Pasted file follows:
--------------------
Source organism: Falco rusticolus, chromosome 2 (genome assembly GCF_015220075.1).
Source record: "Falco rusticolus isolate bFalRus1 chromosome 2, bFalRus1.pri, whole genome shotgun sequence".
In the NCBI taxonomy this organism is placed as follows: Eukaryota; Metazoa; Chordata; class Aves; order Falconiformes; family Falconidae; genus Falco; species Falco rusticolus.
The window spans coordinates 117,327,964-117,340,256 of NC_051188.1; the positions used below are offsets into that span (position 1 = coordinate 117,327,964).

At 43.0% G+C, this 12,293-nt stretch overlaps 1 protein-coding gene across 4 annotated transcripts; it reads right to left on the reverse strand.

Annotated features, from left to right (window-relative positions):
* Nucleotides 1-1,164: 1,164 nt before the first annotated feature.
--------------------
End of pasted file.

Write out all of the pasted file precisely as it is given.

Source organism: Falco rusticolus, chromosome 2 (genome assembly GCF_015220075.1).
Source record: "Falco rusticolus isolate bFalRus1 chromosome 2, bFalRus1.pri, whole genome shotgun sequence".
In the NCBI taxonomy this organism is placed as follows: Eukaryota; Metazoa; Chordata; class Aves; order Falconiformes; family Falconidae; genus Falco; species Falco rusticolus.
The window spans coordinates 117,327,964-117,340,256 of NC_051188.1; the positions used below are offsets into that span (position 1 = coordinate 117,327,964).

At 43.0% G+C, this 12,293-nt stretch overlaps 1 protein-coding gene across 4 annotated transcripts; it reads right to left on the reverse strand.

Annotated features, from left to right (window-relative positions):
* Nucleotides 1-1,164: 1,164 nt before the first annotated feature.